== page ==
Lithium toxicity: A Battery of Problems

Take this guide with you
Category
Difficulty level:

Want to experience the greatest in board studying? Check out our interactive question bank podcast- the FIRST of its kind here: emrapidbombs.supercast.com

Author: Alicia Hereford, MS4

Peer reviewers: Blake Briggs, MD; Travis Smith, DO

 

Introduction

Lithium has been around since 1817 and has been the gold standard for the treatment of bipolar disorder since the 1970s as well as other conditions like acute mania and unipolar depression.4,7 Lithium is currently one of the treatment options for acute mania, hypomania, bipolar and unipolar depression, and maintenance therapy for bipolar disorder. Given its narrow therapeutic index, its numerous side effects are well described, and overdose vignettes are classically tested on boards. Toxicities can occur from an acute ingestion or acute on chronic ingestion. Any EM physician worth his salt must be ready to treat it. Why? Because in 2018 alone, there were just over 7000 cases of lithium intoxication in the US alone.

Pharmacokinetics

The exact mechanism of action of lithium is unknown- you will never be tested on it.

What we do know is the gastrointestinal tract rapidly absorbs lithium.2,5 It is neither metabolized nor protein bound, making its bioavailability close to 100%. Lithium has a very narrow therapeutic index, so it comes as no surprise that many patients experience at least one episode of toxicity during chronic lithium therapy.5 Since lithium is not protein or tissue bound, it is distributed throughout the body.2,5 Therapeutic serum levels range between 0.8 to 1.2 mEq/L for most people and levels should not exceed 1.2 mEq/L.2,3,12

It gets rapidly absorbed in the GI tract and excretion is mainly through the kidneys (handled similarly to sodium). Thus, a patient’s renal function determines the elimination half-life which is normally around 24 hours but can increase with age as renal function declines. Chronic toxicity can also increase its half-life to 48 hours or so.2,12 Lithium levels are also affected by salt and water balance. This occurs because of the shared similarities between Li and Na. What factors can lead to increased Li absorption? Anything that can cause sodium and volume depletion. Conditions like vomiting, diarrhea, febrile illness, renal insufficiency, excessive exercise, water restriction, excessive sweating, low sodium diet, and congestive heart failure may enhance lithium reabsorption in the kidneys.2

Accelerate your learning with our EM Question Bank Podcast

Clinical presentation and diagnosis

Lithium poisoning often occurs in vulnerable populations, like those with mental illness and poor living conditions. It can cause a battery of adverse effects that aren’t necessarily associated with toxicity.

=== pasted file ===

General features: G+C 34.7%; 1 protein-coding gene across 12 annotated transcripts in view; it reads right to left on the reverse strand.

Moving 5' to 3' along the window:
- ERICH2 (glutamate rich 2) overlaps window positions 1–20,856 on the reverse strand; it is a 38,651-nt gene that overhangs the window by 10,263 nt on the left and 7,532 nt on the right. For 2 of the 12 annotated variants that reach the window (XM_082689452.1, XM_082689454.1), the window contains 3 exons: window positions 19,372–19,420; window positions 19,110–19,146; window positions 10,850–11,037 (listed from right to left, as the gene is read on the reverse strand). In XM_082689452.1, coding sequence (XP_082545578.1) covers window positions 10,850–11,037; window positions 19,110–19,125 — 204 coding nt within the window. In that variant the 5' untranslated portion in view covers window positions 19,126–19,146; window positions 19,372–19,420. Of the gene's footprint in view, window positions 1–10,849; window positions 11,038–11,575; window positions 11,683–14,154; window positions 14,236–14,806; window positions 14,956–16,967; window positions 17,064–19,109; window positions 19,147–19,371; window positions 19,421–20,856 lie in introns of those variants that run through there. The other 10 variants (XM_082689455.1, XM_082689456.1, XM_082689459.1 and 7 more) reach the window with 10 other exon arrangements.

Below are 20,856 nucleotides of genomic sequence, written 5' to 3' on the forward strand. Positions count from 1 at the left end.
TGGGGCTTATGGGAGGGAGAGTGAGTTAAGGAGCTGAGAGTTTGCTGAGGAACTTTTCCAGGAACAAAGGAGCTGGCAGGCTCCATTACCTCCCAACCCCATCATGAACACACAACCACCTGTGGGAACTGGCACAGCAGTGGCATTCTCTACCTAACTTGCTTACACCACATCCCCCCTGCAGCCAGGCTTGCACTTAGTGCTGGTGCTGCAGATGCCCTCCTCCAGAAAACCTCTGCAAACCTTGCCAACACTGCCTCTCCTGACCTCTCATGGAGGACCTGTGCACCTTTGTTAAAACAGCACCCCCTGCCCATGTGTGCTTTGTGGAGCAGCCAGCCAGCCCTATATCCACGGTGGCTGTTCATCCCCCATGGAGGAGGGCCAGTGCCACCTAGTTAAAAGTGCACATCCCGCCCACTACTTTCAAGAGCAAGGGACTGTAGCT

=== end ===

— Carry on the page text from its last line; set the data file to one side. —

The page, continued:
Clinical pearl: lithium levels do not always correlate with clinical symptoms. Serum lithium levels reflect only the extracellular lithium concentration, but it’s the intracellular concentration where Li exerts its effect.

Diagnosis of lithium toxicity is clinical and confirmed with serum lithium levels. Toxicity can lead to multisystem dysfunction that is potentially fatal.

Lithium levels do not always correlate with clinical symptoms.5,11 Serum lithium concentrations should be obtained upon presentation and repeated every 2-4 hours.

Lithium levels of 1.5 mEq/L can cause mild toxicity. Levels >2.5 mEq/L are a medical emergency.2

The clinical signs and symptoms of toxicity can vary depending on the type of poisoning: chronic (accidental, due to decreased excretion), acute (often attempted suicide), or acute on chronic (on chronic therapy but ingests a supratherapeutic amount). The table below summarizes the difference in these three types of lithium toxicities.

Chronic lithium poisoning is the most common cause of toxicity.4 For this etiology, lithium serum levels correlate more closely to clinical signs seen.4,5 In chronic lithium toxicity, neurologic signs and symptoms (i.e., tremor, sluggishness, ataxia, confusion, agitation, and/or neuromuscular excitability) are usually evident on presentation as they have had time to develop symptoms gradually.

Severe cases of lithium toxicity can result in seizures, nonconvulsive status epilepticus, encephalopathy, and coma.5,6 With treatment, resolution of neurological may take weeks. Sometimes it might not fully resolve.

Polyuria and polydipsia can be seen in patients on chronic lithium therapy. These patients are at risk for development of nephrogenic or central diabetes insipidus.8Chronic therapy can also lead to thyroid dysfunction, usually hypothyroidism.9,10 These conditions can be both a result of chronic lithium therapy and the cause of lithium toxicity.

Acute lithium toxicity